FIGURE 6
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Figure 6. (A–H) qPCR analysis of J774 (A,C,E,G) and HepG2 (B,D,F,H) for Srebp-1c (A–D) and PPARα (E–H) mRNA expression induced by LPS and modulated by preconditioning with FFA (A–D) or post-hoc (subsequent to LPS) stimulation with FFA (E–H). Triplicate data were averaged, normalized to GAPDH mRNA abundance and expressed in relation to baseline Srebp-1c or PPARα mRNA expression. ap < 0.0001 compared to LPS, bp < 0.0001 compared to day 1, cp < 0.001 compared to LPS, dp < 0.005 compared to LPS, ep < 0.005 compared to day 1, fp < 0.002 compared to LPS (adjusted p-values).

Discussion

Endotoxemia is an important factor in the progression from uncomplicated NAFLD to NASH (Finelli and Tarantino, 2014), which carries the risk of developing cirrhosis. This study analyses in parallel two TLR4 positive cell types of relevance to the liver, the macrophage and hepatocyte, for their regulation of inflammatory, fibrotic, and steatotic reactants when stimulated with Vitamin D3 or DHA. These are dietary immune modulators (Simopoulos, 2002; Prietl et al., 2013) whose adjuvant clinical utility is beginning to be widely studied in preclinical and clinical studies. The interest of this study lay in investigating a qualitative difference in ameliorating the effect of endotoxin if Vitamin D3 or DHA were present prior to this stimulus or available shortly after. This might give an indication whether constant dietary admixture is recommendable or whether doses of treatment after LPS stimulus were effective. TNFα is a key factor in the development of NAFLD and NASH in both humans and animals (Braunersreuther et al., 2012). Hasegawa et al. showed that TGFβ1 levels were increased in patients with NASH as compared to patients with hepatic steatosis (Hasegawa et al., 2001). Macrophages determine progression of inflammation. This is because activation of macrophages in liver leads to production of inflammatory mediators such as TNF, Interleukin-1 and reactive oxygen species in NASH. These inflammatory mediators further stimulate hepatocytes and hepatic satellite cells to induce hepatocyte steatosis and fibrosis. Macrophages encourage development of steatohepatitis because of the interaction of chemokine-chemokine receptors on liver cells and Kupffer cells (Miura et al., 2012). Steatosis, liver injury and proinflammatory monocyte infiltration was reduced in vivo as a result of depletion of Kupffer cells (Tosello-Trampont et al., 2012).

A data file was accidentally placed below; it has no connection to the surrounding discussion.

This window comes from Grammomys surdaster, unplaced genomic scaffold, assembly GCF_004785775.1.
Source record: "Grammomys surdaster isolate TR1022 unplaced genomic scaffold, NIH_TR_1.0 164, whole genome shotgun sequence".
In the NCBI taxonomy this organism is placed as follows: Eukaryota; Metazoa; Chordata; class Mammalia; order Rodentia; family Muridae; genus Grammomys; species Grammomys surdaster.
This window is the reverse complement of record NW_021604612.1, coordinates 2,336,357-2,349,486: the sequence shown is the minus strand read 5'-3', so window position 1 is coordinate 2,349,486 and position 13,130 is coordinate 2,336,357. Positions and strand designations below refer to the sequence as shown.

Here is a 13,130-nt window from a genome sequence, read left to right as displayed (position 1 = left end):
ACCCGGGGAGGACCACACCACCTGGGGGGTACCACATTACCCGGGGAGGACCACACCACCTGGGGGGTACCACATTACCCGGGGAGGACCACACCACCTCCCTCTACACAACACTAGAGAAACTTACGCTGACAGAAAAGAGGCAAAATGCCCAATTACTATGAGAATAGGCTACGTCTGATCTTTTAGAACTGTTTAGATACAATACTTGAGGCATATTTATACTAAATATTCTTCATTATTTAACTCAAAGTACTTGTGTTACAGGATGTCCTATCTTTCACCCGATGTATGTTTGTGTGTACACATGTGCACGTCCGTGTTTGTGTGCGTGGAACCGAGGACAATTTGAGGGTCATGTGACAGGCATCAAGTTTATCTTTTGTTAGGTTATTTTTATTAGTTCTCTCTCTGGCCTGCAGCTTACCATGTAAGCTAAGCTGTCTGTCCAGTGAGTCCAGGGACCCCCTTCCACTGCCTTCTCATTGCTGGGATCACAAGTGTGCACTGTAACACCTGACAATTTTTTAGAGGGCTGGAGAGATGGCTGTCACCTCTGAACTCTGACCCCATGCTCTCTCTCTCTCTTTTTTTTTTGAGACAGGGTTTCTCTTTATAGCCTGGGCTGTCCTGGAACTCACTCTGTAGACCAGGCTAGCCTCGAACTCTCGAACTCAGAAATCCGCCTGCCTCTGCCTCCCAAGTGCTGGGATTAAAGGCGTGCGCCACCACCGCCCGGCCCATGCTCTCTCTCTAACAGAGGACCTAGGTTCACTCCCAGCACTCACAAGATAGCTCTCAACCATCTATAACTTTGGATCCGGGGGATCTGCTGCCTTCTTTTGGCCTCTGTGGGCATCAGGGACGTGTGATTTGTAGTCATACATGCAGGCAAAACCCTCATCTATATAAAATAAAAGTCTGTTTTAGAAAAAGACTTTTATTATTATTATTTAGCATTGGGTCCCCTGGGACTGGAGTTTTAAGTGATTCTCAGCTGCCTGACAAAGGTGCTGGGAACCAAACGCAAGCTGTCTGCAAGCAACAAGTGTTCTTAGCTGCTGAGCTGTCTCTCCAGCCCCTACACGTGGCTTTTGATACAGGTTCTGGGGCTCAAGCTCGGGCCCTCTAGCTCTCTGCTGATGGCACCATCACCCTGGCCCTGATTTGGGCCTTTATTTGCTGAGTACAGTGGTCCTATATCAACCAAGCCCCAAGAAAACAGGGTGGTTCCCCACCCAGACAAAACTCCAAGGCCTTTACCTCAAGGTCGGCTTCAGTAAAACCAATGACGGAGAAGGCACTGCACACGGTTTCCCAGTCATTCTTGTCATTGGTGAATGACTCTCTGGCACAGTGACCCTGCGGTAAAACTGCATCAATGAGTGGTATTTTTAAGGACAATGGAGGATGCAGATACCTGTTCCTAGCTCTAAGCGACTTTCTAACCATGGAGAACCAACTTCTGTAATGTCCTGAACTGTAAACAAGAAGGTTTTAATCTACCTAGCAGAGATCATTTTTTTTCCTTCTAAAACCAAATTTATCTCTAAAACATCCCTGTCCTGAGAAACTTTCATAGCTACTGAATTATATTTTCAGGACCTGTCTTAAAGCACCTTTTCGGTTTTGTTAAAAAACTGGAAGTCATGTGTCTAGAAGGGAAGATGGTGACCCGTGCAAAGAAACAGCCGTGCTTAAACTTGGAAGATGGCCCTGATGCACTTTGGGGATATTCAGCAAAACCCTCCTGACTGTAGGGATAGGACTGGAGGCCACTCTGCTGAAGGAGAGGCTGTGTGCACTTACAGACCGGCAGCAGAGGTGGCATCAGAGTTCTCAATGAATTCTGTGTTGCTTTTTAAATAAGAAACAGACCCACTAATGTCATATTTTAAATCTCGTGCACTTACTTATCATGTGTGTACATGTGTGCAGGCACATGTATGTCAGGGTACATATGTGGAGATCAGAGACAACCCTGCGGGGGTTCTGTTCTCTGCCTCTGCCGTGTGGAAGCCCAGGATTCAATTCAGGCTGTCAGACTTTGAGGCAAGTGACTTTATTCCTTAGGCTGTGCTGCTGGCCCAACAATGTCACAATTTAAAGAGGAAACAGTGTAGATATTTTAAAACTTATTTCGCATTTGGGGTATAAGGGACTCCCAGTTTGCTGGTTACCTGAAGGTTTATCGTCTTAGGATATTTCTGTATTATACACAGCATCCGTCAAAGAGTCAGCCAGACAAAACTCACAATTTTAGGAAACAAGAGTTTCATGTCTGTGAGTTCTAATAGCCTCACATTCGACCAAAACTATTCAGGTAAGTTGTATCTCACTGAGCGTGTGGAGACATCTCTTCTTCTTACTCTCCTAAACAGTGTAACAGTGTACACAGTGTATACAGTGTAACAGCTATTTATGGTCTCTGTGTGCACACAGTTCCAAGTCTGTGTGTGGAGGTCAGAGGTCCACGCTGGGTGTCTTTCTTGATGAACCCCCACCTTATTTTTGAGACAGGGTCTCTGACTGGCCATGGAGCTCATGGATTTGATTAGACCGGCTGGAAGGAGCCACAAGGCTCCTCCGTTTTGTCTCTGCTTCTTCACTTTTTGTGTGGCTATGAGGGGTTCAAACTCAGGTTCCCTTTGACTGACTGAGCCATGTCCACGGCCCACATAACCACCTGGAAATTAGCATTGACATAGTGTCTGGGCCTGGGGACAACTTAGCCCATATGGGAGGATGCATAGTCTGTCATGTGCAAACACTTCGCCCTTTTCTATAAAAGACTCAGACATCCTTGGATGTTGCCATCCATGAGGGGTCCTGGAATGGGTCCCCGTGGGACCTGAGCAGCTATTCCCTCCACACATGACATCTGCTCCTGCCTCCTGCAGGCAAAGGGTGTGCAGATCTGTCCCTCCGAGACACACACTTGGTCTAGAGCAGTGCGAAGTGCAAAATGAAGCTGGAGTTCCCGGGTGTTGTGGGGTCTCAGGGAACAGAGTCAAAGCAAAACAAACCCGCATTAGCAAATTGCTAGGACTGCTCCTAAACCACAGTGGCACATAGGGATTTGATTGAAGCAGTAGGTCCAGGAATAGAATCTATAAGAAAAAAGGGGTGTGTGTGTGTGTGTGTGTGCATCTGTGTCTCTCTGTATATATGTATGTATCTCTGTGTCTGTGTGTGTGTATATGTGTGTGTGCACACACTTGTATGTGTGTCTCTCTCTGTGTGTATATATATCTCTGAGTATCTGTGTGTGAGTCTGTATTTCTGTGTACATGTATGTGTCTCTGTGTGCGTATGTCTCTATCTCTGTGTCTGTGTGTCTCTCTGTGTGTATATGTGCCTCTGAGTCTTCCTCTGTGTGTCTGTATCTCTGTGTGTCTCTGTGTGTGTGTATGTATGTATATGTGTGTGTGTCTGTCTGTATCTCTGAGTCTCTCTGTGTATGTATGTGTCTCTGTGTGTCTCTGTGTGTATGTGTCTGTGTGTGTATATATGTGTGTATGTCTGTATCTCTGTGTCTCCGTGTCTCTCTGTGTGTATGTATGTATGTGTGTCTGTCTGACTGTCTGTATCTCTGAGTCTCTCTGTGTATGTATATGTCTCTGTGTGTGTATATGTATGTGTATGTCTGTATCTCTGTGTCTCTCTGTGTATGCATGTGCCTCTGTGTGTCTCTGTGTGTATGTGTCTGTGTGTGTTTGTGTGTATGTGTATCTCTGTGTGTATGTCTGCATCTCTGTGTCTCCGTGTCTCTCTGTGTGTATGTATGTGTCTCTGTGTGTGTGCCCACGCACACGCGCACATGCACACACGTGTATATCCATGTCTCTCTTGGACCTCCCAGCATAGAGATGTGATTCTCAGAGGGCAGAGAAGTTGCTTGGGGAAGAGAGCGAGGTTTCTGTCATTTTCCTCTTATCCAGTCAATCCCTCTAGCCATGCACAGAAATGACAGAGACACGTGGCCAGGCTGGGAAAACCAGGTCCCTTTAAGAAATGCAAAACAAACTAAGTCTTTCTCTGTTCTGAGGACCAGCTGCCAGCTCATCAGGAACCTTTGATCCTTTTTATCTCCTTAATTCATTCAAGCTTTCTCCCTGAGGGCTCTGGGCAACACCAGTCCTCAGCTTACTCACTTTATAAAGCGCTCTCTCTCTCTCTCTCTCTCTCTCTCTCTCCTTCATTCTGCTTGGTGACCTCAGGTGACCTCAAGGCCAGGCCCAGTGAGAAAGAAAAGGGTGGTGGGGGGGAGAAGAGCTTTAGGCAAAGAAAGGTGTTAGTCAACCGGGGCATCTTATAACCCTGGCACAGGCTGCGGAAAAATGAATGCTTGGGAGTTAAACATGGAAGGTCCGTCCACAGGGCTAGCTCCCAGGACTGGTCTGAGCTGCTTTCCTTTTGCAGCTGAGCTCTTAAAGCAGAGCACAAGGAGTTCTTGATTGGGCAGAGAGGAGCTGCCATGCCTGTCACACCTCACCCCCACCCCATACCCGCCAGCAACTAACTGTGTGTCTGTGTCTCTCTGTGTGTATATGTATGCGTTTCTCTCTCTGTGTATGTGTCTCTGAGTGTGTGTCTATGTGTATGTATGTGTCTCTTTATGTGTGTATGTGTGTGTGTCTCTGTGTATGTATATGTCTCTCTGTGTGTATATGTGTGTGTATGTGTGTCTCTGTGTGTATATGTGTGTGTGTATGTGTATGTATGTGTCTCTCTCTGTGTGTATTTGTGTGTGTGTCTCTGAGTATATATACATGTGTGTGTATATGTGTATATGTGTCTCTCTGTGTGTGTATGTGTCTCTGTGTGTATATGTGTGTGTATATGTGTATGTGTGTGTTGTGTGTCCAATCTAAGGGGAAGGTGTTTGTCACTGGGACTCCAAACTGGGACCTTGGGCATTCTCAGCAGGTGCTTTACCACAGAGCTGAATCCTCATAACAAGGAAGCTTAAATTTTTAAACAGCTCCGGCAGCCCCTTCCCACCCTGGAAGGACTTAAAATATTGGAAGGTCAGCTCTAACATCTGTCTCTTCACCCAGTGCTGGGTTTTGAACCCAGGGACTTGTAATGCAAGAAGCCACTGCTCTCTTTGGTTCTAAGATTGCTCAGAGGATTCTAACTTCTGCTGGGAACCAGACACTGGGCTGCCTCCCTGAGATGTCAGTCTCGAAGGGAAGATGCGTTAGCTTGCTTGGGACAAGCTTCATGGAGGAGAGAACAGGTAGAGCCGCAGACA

This study finds that preconditioning with Vitamin D3 or DHA prior to LPS stimulation or incubation following LPS stimulation (“post-hoc”) decreased TNFα and TGFβ production of J774 and of HepG2 significantly. Vitamin D3 and DHA signal via distinct receptors (VDR and GPR120) but affect TLR4 mediated signaling effects in a similar manner, whether allowing cells to adapt to the presence of Vitamin D3 or DHA prior to LPS stimulation or treating the inflammatory state of HepG2 or J774 induced by LPS with Vitamin D3 or DHA subsequently.

Stimulation with obesity relevant FFA elicits elevated levels of inflammatory cytokines in HepG2 and J774. The use of FFA allowed consideration of development of tolerance in our system; because FFA bind to TLR4 as endogenous DAMP, it is possible that there is dampening of LPS mediated effects on subsequent challenge or, vice versa, dampening of FFA effect because of prior TLR4 engagement with LPS. In our study, there might be evidence of tolerance development when stimulating J774 with LPS, then subsequently with FFA for 1 day, because the elicited TNFα response compared to that of FFA stimulation alone and was half that achieved by LPS stimulation alone (Figure 3C). This was not observed for HepG2.

Vitamin D3 and DHA efficiently downregulated LPS-induced Srebp-1c mRNA expression in J774 and HepG2 cells regardless of the timing of their addition, whether Vitamin D3 and DHA were present before (preconditioning) or after (post-hoc) LPS stimulation. The translation product of Srebp-1c mRNA is involved in increasing cholesterol biosynthesis as part of an acute phase reaction (Diomede et al., 2000). PPARα mRNA expression showed an inverse pattern to that observed for Srebp-1c mRNA, with regard to LPS-induced regulation and modulation by Vitamin D3 and DHA. Our data suggest that qPCR can detect a high ratio of Srebp-1c/PPARα in LPS-stimulated HepG2 and J774 which is viewed as unfavorable in the obese (Pettinelli et al., 2009) and is provoked by the addition of FFA in our study. Hepatic Srebp-1c mRNA levels were significantly elevated, while hepatic PPARα mRNA levels were significantly lower in obese patients undergoing bariatric surgery compared to non-obese patients undergoing cholecystectomy (Pettinelli et al., 2009). Relevant to our study, these obese patients with NAFLD had significantly lower DHA in liver total lipids compared to their study controls (Pettinelli et al., 2009).